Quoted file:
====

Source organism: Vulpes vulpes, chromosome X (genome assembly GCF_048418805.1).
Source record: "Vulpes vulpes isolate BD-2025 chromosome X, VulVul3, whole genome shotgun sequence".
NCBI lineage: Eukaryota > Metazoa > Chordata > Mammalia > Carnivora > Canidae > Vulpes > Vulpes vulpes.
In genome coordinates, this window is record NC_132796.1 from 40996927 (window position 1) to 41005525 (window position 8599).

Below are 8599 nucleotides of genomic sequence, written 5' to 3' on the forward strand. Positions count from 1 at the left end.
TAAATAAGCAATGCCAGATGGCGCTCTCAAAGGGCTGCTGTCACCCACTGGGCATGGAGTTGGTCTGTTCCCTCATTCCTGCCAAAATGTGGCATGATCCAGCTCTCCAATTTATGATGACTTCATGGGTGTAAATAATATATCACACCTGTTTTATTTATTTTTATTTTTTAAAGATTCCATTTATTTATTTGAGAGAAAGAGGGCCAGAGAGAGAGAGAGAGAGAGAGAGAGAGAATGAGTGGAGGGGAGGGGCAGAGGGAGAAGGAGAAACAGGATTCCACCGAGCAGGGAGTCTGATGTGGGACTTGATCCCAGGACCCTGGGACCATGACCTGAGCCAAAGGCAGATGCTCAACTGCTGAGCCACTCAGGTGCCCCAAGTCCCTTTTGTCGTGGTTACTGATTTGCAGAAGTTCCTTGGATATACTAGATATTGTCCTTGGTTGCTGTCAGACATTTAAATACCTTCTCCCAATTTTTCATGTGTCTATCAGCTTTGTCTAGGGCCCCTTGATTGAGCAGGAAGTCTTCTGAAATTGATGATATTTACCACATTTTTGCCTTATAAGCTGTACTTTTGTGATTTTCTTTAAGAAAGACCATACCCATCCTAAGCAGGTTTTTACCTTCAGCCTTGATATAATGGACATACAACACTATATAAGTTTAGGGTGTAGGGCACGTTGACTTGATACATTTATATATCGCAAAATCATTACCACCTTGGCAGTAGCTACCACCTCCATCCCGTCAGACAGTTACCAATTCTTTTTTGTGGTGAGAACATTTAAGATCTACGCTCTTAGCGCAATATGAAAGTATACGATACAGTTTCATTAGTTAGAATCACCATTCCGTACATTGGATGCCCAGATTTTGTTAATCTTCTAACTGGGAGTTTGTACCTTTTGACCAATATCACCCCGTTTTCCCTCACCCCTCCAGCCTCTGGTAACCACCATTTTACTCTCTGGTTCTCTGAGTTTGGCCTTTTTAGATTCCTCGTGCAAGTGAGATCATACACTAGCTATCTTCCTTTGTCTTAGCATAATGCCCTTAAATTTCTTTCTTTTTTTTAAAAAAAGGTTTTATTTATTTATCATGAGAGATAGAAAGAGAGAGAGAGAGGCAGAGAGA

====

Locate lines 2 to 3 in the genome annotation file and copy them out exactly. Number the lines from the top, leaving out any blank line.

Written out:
Source record: "Vulpes vulpes isolate BD-2025 chromosome X, VulVul3, whole genome shotgun sequence".
NCBI lineage: Eukaryota > Metazoa > Chordata > Mammalia > Carnivora > Canidae > Vulpes > Vulpes vulpes.